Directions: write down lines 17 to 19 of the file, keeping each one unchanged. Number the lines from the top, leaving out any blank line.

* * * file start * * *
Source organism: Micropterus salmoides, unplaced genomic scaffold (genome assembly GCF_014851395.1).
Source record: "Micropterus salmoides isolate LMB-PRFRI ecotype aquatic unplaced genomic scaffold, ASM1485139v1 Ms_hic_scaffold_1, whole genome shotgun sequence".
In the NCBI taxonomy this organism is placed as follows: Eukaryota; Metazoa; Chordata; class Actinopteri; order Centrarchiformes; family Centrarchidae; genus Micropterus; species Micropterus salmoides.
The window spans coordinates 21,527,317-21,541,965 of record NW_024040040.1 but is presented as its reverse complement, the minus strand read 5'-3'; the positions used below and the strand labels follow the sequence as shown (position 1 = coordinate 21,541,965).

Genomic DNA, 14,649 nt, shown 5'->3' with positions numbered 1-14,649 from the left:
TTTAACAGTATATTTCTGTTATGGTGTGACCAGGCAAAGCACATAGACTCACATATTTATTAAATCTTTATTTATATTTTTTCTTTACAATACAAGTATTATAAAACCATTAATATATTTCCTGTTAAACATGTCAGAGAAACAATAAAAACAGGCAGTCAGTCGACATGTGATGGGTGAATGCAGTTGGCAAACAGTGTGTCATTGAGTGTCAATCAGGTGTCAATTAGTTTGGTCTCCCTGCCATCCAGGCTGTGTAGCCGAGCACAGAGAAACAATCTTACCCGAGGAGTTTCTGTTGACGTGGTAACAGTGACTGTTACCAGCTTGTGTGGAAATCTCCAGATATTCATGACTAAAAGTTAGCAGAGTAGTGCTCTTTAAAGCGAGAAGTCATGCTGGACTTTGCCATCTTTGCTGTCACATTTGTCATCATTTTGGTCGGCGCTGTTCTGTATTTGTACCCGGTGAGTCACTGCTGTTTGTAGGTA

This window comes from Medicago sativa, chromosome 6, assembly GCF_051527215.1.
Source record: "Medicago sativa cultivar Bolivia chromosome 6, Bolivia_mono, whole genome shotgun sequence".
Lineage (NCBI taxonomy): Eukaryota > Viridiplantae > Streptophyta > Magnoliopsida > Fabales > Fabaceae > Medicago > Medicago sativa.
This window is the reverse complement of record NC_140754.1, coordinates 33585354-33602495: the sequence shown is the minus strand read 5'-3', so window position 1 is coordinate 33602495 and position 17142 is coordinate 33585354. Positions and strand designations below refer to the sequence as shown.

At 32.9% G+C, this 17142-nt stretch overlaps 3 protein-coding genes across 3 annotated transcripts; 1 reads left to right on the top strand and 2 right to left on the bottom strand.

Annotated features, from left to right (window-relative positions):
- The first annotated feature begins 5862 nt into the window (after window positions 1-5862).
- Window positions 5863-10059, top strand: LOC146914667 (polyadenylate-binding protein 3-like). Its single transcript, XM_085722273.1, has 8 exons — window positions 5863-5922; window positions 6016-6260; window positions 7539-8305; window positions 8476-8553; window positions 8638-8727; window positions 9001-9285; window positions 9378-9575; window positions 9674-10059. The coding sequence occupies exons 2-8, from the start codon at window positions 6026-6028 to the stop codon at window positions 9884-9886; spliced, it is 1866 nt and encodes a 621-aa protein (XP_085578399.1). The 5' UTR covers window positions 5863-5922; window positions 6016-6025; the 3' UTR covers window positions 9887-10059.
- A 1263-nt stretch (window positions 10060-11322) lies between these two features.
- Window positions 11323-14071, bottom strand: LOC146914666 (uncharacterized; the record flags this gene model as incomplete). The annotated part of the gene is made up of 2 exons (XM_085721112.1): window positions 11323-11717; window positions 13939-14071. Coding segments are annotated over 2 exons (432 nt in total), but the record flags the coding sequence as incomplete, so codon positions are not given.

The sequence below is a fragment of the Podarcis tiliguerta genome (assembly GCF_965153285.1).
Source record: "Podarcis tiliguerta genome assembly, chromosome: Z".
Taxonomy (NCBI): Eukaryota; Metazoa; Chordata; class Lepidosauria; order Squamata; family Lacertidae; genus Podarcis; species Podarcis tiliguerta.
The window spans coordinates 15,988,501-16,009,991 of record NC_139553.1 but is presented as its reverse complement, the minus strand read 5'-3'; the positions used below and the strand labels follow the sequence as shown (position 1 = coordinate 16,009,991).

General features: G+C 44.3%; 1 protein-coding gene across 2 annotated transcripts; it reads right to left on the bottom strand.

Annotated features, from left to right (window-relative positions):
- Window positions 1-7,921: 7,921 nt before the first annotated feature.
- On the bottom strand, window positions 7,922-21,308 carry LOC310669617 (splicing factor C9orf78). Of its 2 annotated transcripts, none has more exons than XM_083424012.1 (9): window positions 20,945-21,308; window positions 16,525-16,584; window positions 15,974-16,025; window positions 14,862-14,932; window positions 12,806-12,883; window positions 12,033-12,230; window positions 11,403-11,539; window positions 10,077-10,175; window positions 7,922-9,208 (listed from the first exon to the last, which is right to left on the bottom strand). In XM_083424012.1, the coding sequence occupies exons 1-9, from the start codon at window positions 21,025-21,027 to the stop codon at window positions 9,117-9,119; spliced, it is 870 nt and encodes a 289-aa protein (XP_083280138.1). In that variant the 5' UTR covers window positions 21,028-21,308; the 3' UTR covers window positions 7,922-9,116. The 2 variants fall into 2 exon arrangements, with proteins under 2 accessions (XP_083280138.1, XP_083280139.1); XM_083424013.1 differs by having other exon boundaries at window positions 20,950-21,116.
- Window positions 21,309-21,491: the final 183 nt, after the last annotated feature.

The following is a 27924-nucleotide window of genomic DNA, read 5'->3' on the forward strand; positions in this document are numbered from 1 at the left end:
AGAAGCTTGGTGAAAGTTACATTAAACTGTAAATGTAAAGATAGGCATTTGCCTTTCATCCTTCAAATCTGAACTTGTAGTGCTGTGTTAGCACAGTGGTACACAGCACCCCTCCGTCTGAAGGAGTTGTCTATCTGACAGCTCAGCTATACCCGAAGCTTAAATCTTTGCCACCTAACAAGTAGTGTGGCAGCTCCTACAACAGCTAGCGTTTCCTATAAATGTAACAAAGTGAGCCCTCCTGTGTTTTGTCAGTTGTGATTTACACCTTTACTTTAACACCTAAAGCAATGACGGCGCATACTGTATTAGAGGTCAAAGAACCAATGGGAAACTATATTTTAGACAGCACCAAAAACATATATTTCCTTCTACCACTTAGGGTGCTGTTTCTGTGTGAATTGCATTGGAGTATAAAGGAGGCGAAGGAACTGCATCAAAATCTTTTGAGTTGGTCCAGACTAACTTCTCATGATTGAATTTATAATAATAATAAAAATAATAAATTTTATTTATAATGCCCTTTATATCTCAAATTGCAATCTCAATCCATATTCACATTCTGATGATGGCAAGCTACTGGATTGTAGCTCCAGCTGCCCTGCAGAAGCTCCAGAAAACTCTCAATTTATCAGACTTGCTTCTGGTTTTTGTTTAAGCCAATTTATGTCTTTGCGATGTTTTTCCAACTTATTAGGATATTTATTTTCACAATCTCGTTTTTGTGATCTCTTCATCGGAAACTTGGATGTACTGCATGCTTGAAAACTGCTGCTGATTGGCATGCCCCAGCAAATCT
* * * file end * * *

The sequence below is a fragment of the Podarcis tiliguerta genome (assembly GCF_965153285.1).
Source record: "Podarcis tiliguerta genome assembly, chromosome: Z".
Taxonomy (NCBI): Eukaryota; Metazoa; Chordata; class Lepidosauria; order Squamata; family Lacertidae; genus Podarcis; species Podarcis tiliguerta.